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$ git ls-tree fb3a8bdd0ce
100644 blob 63c918c667fa005ff12ad89437f2fdc80926e21c    .gitignore
100644 blob 5529b198e8d14decbe4ad99db3f7fb632de0439d    .mailmap
100644 blob 6ff87c4664981e4397625791c8ea3bbb5f2279a3    COPYING
040000 tree 2fb783e477100ce076f6bf57e4a6f026013dc745    Documentation
100755 blob 3c0032cec592a765692234f1cba47dfdcc3a9200    GIT-VERSION-GEN
100644 blob 289b046a443c0647624607d471289b2c7dcd470b    INSTALL
100644 blob 4eb463797adc693dc168b926b6932ff53f17d0b1    Makefile
100644 blob 548142c327a6790ff8821d67c2ee1eff7a656b52    README
...

I know the last 3 oct digits are file mode, but what are the first 3 digits for? I can't find it out in git user's manual.

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git ls-tree also has a -r: recursive flag. –  ThorSummoner Jul 30 at 23:19

2 Answers 2

up vote 28 down vote accepted

The 6 digits show the file mode using the classical UNIX notations. First two digits show file type, the third one is about set-uid/set-gid/sticky bits, and you know the last three.

Here is how man 2 stat documents it on my GNU/Linux system:

   The following flags are defined for the st_mode field:

       S_IFMT     0170000   bit mask for the file type bit fields
       S_IFSOCK   0140000   socket
       S_IFLNK    0120000   symbolic link
       S_IFREG    0100000   regular file
       S_IFBLK    0060000   block device
       S_IFDIR    0040000   directory
       S_IFCHR    0020000   character device
       S_IFIFO    0010000   FIFO
       S_ISUID    0004000   set UID bit
       S_ISGID    0002000   set-group-ID bit (see below)
       S_ISVTX    0001000   sticky bit (see below)
       S_IRWXU    00700     mask for file owner permissions
       S_IRUSR    00400     owner has read permission
       S_IWUSR    00200     owner has write permission
       S_IXUSR    00100     owner has execute permission
       S_IRWXG    00070     mask for group permissions
       S_IRGRP    00040     group has read permission
       S_IWGRP    00020     group has write permission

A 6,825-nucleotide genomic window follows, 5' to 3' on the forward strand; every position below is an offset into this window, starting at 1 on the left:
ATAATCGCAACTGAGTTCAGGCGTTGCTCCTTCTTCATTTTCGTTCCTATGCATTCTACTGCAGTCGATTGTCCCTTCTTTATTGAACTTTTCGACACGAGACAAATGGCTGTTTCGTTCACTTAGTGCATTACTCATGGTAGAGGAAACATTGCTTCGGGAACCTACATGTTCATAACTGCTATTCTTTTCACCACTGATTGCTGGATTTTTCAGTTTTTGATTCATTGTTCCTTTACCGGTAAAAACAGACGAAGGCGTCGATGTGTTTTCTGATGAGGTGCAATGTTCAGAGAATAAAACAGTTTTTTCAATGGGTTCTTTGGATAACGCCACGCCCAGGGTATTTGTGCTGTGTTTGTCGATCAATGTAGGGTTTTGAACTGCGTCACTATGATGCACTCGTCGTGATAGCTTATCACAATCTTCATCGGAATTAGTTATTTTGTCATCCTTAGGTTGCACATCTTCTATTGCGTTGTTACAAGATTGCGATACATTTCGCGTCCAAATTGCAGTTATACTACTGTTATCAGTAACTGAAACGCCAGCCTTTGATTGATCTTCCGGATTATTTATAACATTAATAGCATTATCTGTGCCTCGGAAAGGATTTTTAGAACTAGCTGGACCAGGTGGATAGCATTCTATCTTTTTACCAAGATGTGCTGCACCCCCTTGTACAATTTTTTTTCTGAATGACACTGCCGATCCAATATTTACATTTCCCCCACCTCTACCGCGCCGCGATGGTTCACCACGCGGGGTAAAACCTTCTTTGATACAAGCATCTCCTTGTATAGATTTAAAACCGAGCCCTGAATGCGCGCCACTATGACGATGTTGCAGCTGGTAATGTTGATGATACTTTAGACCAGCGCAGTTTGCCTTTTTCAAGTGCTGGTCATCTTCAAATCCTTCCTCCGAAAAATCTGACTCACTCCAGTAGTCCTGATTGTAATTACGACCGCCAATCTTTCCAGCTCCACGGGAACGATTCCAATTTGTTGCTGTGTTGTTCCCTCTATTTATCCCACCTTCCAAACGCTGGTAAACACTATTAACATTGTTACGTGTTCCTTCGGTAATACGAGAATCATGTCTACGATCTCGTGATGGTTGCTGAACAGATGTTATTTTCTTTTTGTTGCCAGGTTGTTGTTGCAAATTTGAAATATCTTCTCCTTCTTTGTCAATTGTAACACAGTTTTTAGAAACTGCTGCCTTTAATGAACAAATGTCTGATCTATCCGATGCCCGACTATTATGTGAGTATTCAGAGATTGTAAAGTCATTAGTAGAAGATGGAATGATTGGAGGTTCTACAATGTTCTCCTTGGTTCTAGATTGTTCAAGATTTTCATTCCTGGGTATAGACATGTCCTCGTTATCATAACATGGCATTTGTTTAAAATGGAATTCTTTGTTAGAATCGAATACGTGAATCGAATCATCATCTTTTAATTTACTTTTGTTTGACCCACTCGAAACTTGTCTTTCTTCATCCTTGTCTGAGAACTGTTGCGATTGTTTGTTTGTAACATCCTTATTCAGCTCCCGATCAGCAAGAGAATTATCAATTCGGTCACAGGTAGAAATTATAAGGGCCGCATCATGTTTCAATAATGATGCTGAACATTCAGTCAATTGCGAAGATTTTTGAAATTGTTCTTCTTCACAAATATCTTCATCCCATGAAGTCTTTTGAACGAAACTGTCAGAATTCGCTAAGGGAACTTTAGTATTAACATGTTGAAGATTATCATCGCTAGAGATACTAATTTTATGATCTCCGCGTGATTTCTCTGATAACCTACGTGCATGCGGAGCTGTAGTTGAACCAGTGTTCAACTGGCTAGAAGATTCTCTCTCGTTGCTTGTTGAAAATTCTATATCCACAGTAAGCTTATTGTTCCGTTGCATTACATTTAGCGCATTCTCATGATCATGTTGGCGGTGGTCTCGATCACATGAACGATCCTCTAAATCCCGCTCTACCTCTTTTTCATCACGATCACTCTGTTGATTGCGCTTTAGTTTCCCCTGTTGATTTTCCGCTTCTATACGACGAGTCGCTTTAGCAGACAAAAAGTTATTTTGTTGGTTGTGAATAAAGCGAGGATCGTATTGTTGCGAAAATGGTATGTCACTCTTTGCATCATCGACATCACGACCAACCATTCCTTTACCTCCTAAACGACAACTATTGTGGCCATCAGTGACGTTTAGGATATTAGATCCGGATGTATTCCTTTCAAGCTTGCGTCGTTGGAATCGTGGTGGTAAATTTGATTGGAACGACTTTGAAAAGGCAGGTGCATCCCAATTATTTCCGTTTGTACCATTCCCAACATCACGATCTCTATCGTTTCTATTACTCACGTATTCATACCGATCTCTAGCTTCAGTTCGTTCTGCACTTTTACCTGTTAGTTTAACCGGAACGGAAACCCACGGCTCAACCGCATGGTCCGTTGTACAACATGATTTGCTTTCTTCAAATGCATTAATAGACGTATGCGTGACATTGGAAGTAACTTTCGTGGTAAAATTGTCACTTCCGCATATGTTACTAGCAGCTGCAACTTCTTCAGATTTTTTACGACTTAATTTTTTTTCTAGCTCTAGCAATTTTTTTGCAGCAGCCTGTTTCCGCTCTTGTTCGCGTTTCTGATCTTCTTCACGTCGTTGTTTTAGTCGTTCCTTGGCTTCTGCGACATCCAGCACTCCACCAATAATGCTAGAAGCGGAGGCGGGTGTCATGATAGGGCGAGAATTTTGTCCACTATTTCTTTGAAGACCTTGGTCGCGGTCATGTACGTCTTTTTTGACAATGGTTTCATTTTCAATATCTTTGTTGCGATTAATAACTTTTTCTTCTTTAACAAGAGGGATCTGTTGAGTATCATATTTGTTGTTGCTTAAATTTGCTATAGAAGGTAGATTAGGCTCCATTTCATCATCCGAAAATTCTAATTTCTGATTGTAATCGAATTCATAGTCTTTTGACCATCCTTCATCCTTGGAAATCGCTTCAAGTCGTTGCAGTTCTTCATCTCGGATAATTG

S_IXGRP    00010     group has execute permission
       S_IRWXO    00007     mask for permissions for others (not in group)
       S_IROTH    00004     others have read permission           
       S_IWOTH    00002     others have write permission
       S_IXOTH    00001     others have execute permission
share|improve this answer
    
Thanks, it seems I've been overlooking the file type part of file mode. –  an0 Apr 10 '09 at 15:06
4  
It might be worth adding to your answer that submodules are listed with a filemode of 160000 and the object type "commit". –  Mark Longair Aug 2 '10 at 5:15
    
Why the leading 0 on the top lines (e.g. 0170000 instead of 170000), since it is 0 for all lines, why not just omit it? –  Ciro Santilli 六四事件 法轮功 纳米比亚 威视 Aug 22 '14 at 7:47
3  
@CiroSantilli A leading 0 is a classical convention to indicate octal numbers. –  adl Aug 22 '14 at 12:36

From the Git index-format.txt file, regarding the mode:

32-bit mode, split into (high to low bits)

    4-bit object type
      valid values in binary are 1000 (regular file), 1010 (symbolic link)
      and 1110 (gitlink)

    3-bit unused

    9-bit unix permission. Only 0755 and 0644 are valid for regular files.
    Symbolic links and gitlinks have value 0 in this field.

Also, a directory object type (binary 0100) and group-writeable (0664 permissions) regular file are allowed as indicated by the fsck.c fsck_tree method. The regular non-executable group-writeable file is a non-standard mode that was supported in earlier versions of Git.

This makes valid modes (as binary and octal):

  • 0100000000000000 (040000): Directory
  • 1000000110100100 (100644): Regular non-executable file
  • 1000000110110100 (100664): Regular non-executable group-writeable file
  • 1000000111101101 (100755): Regular executable file
  • 1010000000000000 (120000): Symbolic link
  • 1110000000000000 (160000): Gitlink
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Weird... I just committed some 644 files in git and the commit message said they were created in the repo as 664 –  MestreLion Dec 20 '12 at 7:50
1  
The directory mode is not valid because it will never happen. Git doesn't track directories, because directories in Git exist only implicitly with un-ignored content. –  nemesis Mar 24 '14 at 16:21
1  
@nemesis Git indeed uses the directory (040000) mode to represent directories. Please see the linked fsck.c code, or just execute git ls-tree HEAD in a Git repository that contains directories. –  Dan Cruz Mar 24 '14 at 17:53
    
Ok, my bad. I now see that you are talking about ls-tree which shows the files modes. I was thinking about the mode which shows up when you commit files (and directories don't really get committed). Sorry. –  nemesis Mar 25 '14 at 7:45
    
Why is the group write permission kept, but not most other permissions? Is there an important use case? –  Ciro Santilli 六四事件 法轮功 纳米比亚 威视 Aug 22 '14 at 8:30

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